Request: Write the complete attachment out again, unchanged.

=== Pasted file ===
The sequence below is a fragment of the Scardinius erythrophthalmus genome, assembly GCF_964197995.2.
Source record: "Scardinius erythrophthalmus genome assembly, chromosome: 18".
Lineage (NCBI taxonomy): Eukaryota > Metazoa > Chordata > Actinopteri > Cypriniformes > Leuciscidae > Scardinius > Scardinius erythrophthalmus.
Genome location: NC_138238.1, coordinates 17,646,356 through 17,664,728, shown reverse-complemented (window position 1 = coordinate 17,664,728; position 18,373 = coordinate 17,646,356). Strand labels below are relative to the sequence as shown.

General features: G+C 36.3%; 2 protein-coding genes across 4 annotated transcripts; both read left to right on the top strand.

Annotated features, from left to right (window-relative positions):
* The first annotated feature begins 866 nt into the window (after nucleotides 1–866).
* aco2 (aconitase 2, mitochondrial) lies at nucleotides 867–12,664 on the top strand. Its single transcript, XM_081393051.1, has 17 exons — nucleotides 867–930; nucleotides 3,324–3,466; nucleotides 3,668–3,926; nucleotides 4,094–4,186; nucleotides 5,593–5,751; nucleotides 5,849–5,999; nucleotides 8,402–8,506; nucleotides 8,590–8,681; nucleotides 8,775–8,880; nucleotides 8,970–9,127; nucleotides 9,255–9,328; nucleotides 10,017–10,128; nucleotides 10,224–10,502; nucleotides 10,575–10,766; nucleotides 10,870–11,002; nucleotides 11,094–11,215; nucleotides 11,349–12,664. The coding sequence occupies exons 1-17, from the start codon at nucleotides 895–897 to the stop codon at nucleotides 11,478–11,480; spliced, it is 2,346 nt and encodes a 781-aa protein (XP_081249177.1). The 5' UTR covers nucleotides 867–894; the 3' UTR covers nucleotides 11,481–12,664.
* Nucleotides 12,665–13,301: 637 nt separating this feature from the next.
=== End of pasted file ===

The sequence below is a fragment of the Scardinius erythrophthalmus genome, assembly GCF_964197995.2.
Source record: "Scardinius erythrophthalmus genome assembly, chromosome: 18".
Lineage (NCBI taxonomy): Eukaryota > Metazoa > Chordata > Actinopteri > Cypriniformes > Leuciscidae > Scardinius > Scardinius erythrophthalmus.
Genome location: NC_138238.1, coordinates 17,646,356 through 17,664,728, shown reverse-complemented (window position 1 = coordinate 17,664,728; position 18,373 = coordinate 17,646,356). Strand labels below are relative to the sequence as shown.

General features: G+C 36.3%; 2 protein-coding genes across 4 annotated transcripts; both read left to right on the top strand.

Annotated features, from left to right (window-relative positions):
* The first annotated feature begins 866 nt into the window (after nucleotides 1–866).
* aco2 (aconitase 2, mitochondrial) lies at nucleotides 867–12,664 on the top strand. Its single transcript, XM_081393051.1, has 17 exons — nucleotides 867–930; nucleotides 3,324–3,466; nucleotides 3,668–3,926; nucleotides 4,094–4,186; nucleotides 5,593–5,751; nucleotides 5,849–5,999; nucleotides 8,402–8,506; nucleotides 8,590–8,681; nucleotides 8,775–8,880; nucleotides 8,970–9,127; nucleotides 9,255–9,328; nucleotides 10,017–10,128; nucleotides 10,224–10,502; nucleotides 10,575–10,766; nucleotides 10,870–11,002; nucleotides 11,094–11,215; nucleotides 11,349–12,664. The coding sequence occupies exons 1-17, from the start codon at nucleotides 895–897 to the stop codon at nucleotides 11,478–11,480; spliced, it is 2,346 nt and encodes a 781-aa protein (XP_081249177.1). The 5' UTR covers nucleotides 867–894; the 3' UTR covers nucleotides 11,481–12,664.
* Nucleotides 12,665–13,301: 637 nt separating this feature from the next.